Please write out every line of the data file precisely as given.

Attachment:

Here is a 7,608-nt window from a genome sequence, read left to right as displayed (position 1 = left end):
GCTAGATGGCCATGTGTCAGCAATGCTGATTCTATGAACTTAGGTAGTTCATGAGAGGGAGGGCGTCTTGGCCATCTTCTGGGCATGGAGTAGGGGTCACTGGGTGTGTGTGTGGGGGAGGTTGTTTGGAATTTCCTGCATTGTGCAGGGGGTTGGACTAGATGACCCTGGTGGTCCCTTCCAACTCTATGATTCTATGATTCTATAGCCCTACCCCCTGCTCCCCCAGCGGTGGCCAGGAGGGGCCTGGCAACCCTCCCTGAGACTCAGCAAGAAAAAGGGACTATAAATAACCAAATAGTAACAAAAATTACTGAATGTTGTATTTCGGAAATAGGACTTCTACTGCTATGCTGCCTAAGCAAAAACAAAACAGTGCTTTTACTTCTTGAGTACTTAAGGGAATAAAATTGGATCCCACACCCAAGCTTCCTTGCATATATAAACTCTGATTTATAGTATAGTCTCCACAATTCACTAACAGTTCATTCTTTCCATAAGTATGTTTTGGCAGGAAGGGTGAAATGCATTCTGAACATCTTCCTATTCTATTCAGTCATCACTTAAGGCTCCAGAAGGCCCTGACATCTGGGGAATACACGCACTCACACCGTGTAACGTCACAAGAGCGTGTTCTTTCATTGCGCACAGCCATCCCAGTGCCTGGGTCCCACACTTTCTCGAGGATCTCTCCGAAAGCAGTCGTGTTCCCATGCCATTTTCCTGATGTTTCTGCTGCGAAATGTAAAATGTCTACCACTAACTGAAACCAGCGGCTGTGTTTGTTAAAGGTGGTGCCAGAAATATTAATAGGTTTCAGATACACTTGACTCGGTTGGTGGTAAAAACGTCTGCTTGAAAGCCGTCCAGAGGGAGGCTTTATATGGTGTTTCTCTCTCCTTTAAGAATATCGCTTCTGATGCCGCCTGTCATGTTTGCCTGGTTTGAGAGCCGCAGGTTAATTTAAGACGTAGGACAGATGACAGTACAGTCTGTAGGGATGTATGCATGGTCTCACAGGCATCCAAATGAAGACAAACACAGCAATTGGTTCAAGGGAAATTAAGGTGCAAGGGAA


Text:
Here is a 7,608-nt window from a genome sequence, read left to right as displayed (position 1 = left end):
GCTAGATGGCCATGTGTCAGCAATGCTGATTCTATGAACTTAGGTAGTTCATGAGAGGGAGGGCGTCTTGGCCATCTTCTGGGCATGGAGTAGGGGTCACTGGGTGTGTGTGTGGGGGAGGTTGTTTGGAATTTCCTGCATTGTGCAGGGGGTTGGACTAGATGACCCTGGTGGTCCCTTCCAACTCTATGATTCTATGATTCTATAGCCCTACCCCCTGCTCCCCCAGCGGTGGCCAGGAGGGGCCTGGCAACCCTCCCTGAGACTCAGCAAGAAAAAGGGACTATAAATAACCAAATAGTAACAAAAATTACTGAATGTTGTATTTCGGAAATAGGACTTCTACTGCTATGCTGCCTAAGCAAAAACAAAACAGTGCTTTTACTTCTTGAGTACTTAAGGGAATAAAATTGGATCCCACACCCAAGCTTCCTTGCATATATAAACTCTGATTTATAGTATAGTCTCCACAATTCACTAACAGTTCATTCTTTCCATAAGTATGTTTTGGCAGGAAGGGTGAAATGCATTCTGAACATCTTCCTATTCTATTCAGTCATCACTTAAGGCTCCAGAAGGCCCTGACATCTGGGGAATACACGCACTCACACCGTGTAACGTCACAAGAGCGTGTTCTTTCATTGCGCACAGCCATCCCAGTGCCTGGGTCCCACACTTTCTCGAGGATCTCTCCGAAAGCAGTCGTGTTCCCATGCCATTTTCCTGATGTTTCTGCTGCGAAATGTAAAATGTCTACCACTAACTGAAACCAGCGGCTGTGTTTGTTAAAGGTGGTGCCAGAAATATTAATAGGTTTCAGATACACTTGACTCGGTTGGTGGTAAAAACGTCTGCTTGAAAGCCGTCCAGAGGGAGGCTTTATATGGTGTTTCTCTCTCCTTTAAGAATATCGCTTCTGATGCCGCCTGTCATGTTTGCCTGGTTTGAGAGCCGCAGGTTAATTTAAGACGTAGGACAGATGACAGTACAGTCTGTAGGGATGTATGCATGGTCTCACAGGCATCCAAATGAAGACAAACACAGCAATTGGTTCAAGGGAAATTAAGGTGCAAGGGAA